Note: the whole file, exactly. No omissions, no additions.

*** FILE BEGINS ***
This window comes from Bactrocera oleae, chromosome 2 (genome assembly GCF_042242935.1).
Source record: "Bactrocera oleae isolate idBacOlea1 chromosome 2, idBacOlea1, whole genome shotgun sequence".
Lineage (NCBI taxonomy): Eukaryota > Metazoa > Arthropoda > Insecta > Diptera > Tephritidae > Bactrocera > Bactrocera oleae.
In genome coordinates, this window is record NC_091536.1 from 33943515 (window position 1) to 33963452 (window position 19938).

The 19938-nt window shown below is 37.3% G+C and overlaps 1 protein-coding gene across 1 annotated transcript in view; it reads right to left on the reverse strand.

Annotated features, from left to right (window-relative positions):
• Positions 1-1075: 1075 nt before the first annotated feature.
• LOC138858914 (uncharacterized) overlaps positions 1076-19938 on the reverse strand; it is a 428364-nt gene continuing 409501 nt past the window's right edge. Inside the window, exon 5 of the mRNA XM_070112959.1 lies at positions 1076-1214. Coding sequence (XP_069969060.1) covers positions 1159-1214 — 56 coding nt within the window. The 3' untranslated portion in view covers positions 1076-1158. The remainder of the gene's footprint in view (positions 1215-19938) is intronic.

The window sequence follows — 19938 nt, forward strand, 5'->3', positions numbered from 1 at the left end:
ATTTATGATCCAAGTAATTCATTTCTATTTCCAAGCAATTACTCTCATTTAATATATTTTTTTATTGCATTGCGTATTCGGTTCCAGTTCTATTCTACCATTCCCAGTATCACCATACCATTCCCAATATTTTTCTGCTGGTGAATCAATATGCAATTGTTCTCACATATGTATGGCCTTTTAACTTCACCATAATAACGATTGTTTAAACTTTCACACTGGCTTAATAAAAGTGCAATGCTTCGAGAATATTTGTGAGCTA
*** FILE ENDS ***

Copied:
This window comes from Bactrocera oleae, chromosome 2 (genome assembly GCF_042242935.1).
Source record: "Bactrocera oleae isolate idBacOlea1 chromosome 2, idBacOlea1, whole genome shotgun sequence".
Lineage (NCBI taxonomy): Eukaryota > Metazoa > Arthropoda > Insecta > Diptera > Tephritidae > Bactrocera > Bactrocera oleae.
In genome coordinates, this window is record NC_091536.1 from 33943515 (window position 1) to 33963452 (window position 19938).

The 19938-nt window shown below is 37.3% G+C and overlaps 1 protein-coding gene across 1 annotated transcript in view; it reads right to left on the reverse strand.

Annotated features, from left to right (window-relative positions):
• Positions 1-1075: 1075 nt before the first annotated feature.
• LOC138858914 (uncharacterized) overlaps positions 1076-19938 on the reverse strand; it is a 428364-nt gene continuing 409501 nt past the window's right edge. Inside the window, exon 5 of the mRNA XM_070112959.1 lies at positions 1076-1214. Coding sequence (XP_069969060.1) covers positions 1159-1214 — 56 coding nt within the window. The 3' untranslated portion in view covers positions 1076-1158. The remainder of the gene's footprint in view (positions 1215-19938) is intronic.

The window sequence follows — 19938 nt, forward strand, 5'->3', positions numbered from 1 at the left end:
ATTTATGATCCAAGTAATTCATTTCTATTTCCAAGCAATTACTCTCATTTAATATATTTTTTTATTGCATTGCGTATTCGGTTCCAGTTCTATTCTACCATTCCCAGTATCACCATACCATTCCCAATATTTTTCTGCTGGTGAATCAATATGCAATTGTTCTCACATATGTATGGCCTTTTAACTTCACCATAATAACGATTGTTTAAACTTTCACACTGGCTTAATAAAAGTGCAATGCTTCGAGAATATTTGTGAGCTA